One can run an example of a game running (in the
Similar examples using the Python API (run from one above
# Similar to the C++ example: python3 open_spiel/python/examples/example.py --game=breakthrough # Play a game against a random or MCTS bot: python3 open_spiel/python/examples/mcts.py --game=tic_tac_toe --player1=human --player2=random python3 open_spiel/python/examples/mcts.py --game=tic_tac_toe --player1=human --player2=mcts
The following documentation describes the high-level concepts. Refer to the code comments for specific API descriptions.
Note that, in English, the word “game” is used for both the description of the rules (e.g. the game of chess) and for a specific instance of a playthrough (e.g. “we played a game of chess yesterday”). We will be using “playthrough” or “trajectory” to refer to the second concept.
The methods names are in
CamelCase in C++ and
snake_case in Python without
any other difference (e.g.
state.ApplyAction in C++ will be
state.apply_action in Python).
The tree representation
There are mainly 2 concepts to know about (defined in open_spiel/spiel.h):
Gameobject contains the high level description for a game (e.g. whether it is simultaneous or sequential, the number of players, the maximum and minimum scores).
State, which describe a specifics point (e.g. a specific board position in chess, a specific set of player cards, public cards and past bets in Poker) within a trajectory.
All possible trajectories in a game are represented as a tree. In this tree, a
node is a
State and is associated to a specific history of moves for all
players. Transitions are actions taken by players (in case of a simultaneous
node, the transition is composed of the actions for all players).
Note that in most games, we deal with chance (i.e. any source of randomness)
using a an explicit player (the “chance” player, which has id
kChancePlayerId). For example, in Poker, the root state would just be the
players without any cards, and the first transitions will be chance nodes to
deal the cards to the players (in practice once card is dealt per transition).
spiel.h for the full API description. For example,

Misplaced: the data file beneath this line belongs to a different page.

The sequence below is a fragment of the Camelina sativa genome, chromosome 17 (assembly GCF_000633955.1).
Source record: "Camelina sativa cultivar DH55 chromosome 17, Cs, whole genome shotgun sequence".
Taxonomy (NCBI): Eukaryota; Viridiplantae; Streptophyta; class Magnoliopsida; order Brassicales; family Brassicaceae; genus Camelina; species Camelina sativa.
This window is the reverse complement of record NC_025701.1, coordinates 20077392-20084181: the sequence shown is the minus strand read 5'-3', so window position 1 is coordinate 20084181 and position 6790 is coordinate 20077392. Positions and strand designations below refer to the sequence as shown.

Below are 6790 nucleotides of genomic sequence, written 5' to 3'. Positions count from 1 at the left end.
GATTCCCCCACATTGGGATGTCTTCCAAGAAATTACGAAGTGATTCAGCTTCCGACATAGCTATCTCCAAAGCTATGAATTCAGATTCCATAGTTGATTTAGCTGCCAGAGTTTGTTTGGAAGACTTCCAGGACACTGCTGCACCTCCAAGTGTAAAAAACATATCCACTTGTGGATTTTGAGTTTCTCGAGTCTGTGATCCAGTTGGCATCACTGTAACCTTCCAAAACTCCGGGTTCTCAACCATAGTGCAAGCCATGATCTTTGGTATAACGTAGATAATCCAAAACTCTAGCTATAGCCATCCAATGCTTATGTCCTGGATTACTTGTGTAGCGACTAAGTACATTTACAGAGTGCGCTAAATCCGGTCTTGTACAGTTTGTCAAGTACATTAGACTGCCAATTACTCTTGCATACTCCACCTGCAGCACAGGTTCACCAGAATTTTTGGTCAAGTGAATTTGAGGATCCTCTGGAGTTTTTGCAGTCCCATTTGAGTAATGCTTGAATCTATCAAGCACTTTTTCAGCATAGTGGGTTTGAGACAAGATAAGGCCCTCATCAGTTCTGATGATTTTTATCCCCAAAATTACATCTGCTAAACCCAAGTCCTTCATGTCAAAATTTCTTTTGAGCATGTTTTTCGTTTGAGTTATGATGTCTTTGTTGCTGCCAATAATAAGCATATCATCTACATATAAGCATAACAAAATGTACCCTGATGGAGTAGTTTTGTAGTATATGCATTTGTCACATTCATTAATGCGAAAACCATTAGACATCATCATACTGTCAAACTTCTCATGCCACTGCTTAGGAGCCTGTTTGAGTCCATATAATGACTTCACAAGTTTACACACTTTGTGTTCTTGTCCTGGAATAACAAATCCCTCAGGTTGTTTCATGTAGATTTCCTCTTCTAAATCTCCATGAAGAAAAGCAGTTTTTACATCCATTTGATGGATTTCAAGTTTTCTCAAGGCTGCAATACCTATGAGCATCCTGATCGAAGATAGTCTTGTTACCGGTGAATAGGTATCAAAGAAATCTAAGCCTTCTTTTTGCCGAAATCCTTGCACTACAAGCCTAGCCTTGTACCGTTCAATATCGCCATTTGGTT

game.NewInitialState() will return the root
state.LegalActions() can be used to get the possible legal actions and
state.ApplyAction(action) can be used to update
state in place to play the
state.Child(action) to create a new state and apply the
action to it).
Loading a game
The games are all implemented in C++ in open_spiel/games.
Available games names can be listed using
A game can be created from its name and its arguments (which usually have defaults). There are 2 ways to create a game:
Using the game name and a structured
GameParametersobject (which, in Python, is a dictionary from argument name to compatible types (int, bool, str or a further dict). e.g.
Using a string representation such as
open_spiel/game_parameters.ccfor the exact syntax.
Creating sequential games from simultaneous games
It is possible to apply generic game transformations (see
open_spiel/game_transforms/) such as loading an
simultaneous games into an equivalent turn-based game where simultaneous moves
are encoded as
One can use
LoadGameAsTurnBased(game), or use the string representation, such
Playing a trajectory
Here are for example the Python code to play one trajectory:
import random import pyspiel import numpy as np game = pyspiel.load_game("kuhn_poker") state = game.new_initial_state() while not state.is_terminal(): legal_actions = state.legal_actions() if state.is_chance_node(): # Sample a chance event outcome. outcomes_with_probs = state.chance_outcomes() action_list, prob_list = zip(*outcomes_with_probs) action = np.random.choice(action_list, p=prob_list) state.apply_action(action) else: # The algorithm can pick an action based on an observation (fully observable # games) or an information state (information available for that player) # We arbitrarily select the first available action as an example. action = legal_actions state.apply_action(action)
See open_spiel/python/examples/example.py for a more thorough example that covers more use of the core API.
See open_spiel/python/examples/playthrough.py (and open_spiel/python/algorithms/generate_playthrough.py) for an richer example generating a playthrough and printing all available information.
In C++, see open_spiel/examples/example.cc which generates random trajectories.